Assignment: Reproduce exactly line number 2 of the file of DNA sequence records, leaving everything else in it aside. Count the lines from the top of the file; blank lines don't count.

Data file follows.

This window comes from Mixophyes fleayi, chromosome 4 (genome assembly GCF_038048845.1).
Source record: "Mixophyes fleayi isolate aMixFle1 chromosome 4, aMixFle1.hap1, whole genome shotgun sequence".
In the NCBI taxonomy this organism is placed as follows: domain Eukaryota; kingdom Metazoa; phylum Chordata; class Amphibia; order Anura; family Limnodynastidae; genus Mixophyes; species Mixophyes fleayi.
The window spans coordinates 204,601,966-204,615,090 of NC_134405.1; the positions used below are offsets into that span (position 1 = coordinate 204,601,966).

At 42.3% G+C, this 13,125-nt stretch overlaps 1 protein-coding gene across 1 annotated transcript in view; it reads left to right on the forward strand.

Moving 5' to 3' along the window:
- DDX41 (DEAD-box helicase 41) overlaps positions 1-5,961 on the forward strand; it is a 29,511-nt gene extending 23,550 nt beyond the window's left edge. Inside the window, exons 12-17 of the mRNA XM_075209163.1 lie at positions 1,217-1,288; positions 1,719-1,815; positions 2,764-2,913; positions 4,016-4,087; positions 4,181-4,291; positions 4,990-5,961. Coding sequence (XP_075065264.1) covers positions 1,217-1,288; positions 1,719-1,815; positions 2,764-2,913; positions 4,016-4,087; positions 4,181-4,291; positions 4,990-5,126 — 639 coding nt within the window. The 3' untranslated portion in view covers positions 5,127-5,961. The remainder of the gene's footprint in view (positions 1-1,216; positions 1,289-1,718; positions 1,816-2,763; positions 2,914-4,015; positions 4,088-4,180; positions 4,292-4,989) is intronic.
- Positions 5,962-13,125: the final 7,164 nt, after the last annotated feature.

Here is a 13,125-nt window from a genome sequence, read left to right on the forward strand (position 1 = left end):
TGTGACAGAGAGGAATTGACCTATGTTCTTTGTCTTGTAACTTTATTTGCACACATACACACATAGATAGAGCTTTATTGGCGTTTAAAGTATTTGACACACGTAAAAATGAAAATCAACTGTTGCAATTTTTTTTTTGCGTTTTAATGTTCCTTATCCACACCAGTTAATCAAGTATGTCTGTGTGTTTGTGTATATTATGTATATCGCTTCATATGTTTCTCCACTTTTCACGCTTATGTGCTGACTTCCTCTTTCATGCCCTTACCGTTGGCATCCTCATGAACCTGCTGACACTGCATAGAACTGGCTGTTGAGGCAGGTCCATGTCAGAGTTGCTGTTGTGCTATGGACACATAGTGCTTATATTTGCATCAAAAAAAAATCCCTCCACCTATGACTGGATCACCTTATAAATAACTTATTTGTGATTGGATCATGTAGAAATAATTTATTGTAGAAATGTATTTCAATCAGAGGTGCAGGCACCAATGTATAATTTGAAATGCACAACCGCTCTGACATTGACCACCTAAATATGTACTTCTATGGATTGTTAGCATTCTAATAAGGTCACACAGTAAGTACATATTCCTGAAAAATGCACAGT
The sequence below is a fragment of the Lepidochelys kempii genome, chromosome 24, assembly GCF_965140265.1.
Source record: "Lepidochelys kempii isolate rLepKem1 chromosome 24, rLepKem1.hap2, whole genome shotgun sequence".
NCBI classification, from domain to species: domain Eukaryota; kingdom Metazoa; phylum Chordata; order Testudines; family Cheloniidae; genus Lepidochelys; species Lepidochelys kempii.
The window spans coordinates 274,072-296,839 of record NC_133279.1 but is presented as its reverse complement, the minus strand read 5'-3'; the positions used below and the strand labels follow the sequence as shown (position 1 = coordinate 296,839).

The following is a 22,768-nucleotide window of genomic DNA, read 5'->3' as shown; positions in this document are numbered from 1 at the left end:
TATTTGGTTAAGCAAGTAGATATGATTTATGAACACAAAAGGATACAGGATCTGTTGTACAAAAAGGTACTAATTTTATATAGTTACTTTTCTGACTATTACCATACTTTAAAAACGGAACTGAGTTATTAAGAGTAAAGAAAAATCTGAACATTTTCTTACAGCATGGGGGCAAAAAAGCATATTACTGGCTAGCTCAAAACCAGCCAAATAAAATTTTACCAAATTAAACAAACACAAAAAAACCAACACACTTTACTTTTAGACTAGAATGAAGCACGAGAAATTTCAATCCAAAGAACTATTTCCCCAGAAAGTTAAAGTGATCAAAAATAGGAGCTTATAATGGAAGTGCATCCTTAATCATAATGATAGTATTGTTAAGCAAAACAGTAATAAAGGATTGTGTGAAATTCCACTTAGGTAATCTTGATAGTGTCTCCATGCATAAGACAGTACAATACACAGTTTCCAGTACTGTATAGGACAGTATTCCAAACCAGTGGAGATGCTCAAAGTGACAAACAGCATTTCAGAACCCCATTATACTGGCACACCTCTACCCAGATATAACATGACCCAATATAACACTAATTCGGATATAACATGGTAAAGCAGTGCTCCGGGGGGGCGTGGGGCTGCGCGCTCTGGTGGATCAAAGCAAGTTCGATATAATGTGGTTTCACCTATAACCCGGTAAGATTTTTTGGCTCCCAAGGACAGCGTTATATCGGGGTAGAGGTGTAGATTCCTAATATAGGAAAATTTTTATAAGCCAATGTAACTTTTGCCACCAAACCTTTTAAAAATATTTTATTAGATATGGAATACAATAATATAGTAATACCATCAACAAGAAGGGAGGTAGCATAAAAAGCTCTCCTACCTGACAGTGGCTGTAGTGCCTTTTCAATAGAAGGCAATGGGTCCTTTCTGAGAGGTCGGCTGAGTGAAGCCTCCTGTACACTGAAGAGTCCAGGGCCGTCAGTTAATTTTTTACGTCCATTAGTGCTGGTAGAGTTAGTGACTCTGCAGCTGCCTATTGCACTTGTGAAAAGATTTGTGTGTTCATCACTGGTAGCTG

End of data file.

Source record: "Mixophyes fleayi isolate aMixFle1 chromosome 4, aMixFle1.hap1, whole genome shotgun sequence".